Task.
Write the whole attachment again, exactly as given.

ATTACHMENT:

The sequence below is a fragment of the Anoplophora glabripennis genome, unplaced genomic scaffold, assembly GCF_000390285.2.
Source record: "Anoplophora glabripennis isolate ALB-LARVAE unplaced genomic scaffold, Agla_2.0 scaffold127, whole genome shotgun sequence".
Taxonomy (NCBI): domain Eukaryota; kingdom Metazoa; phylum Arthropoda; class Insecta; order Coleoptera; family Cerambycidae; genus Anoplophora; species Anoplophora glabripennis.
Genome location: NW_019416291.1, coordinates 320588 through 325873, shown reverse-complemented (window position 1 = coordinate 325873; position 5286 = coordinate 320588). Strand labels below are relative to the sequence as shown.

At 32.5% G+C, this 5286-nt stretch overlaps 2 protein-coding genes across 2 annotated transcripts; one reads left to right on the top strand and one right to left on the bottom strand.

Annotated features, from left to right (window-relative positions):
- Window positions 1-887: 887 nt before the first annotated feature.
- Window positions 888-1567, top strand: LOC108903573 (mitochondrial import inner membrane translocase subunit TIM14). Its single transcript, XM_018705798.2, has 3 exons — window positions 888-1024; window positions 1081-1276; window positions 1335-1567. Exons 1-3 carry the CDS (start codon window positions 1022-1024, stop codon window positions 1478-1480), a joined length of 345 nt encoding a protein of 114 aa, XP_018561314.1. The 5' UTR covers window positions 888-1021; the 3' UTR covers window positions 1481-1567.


The sequence below is a fragment of the Anoplophora glabripennis genome, unplaced genomic scaffold, assembly GCF_000390285.2.
Source record: "Anoplophora glabripennis isolate ALB-LARVAE unplaced genomic scaffold, Agla_2.0 scaffold127, whole genome shotgun sequence".
Taxonomy (NCBI): domain Eukaryota; kingdom Metazoa; phylum Arthropoda; class Insecta; order Coleoptera; family Cerambycidae; genus Anoplophora; species Anoplophora glabripennis.
Genome location: NW_019416291.1, coordinates 320588 through 325873, shown reverse-complemented (window position 1 = coordinate 325873; position 5286 = coordinate 320588). Strand labels below are relative to the sequence as shown.

At 32.5% G+C, this 5286-nt stretch overlaps 2 protein-coding genes across 2 annotated transcripts; one reads left to right on the top strand and one right to left on the bottom strand.

Annotated features, from left to right (window-relative positions):
- Window positions 1-887: 887 nt before the first annotated feature.
- Window positions 888-1567, top strand: LOC108903573 (mitochondrial import inner membrane translocase subunit TIM14). Its single transcript, XM_018705798.2, has 3 exons — window positions 888-1024; window positions 1081-1276; window positions 1335-1567. Exons 1-3 carry the CDS (start codon window positions 1022-1024, stop codon window positions 1478-1480), a joined length of 345 nt encoding a protein of 114 aa, XP_018561314.1. The 5' UTR covers window positions 888-1021; the 3' UTR covers window positions 1481-1567.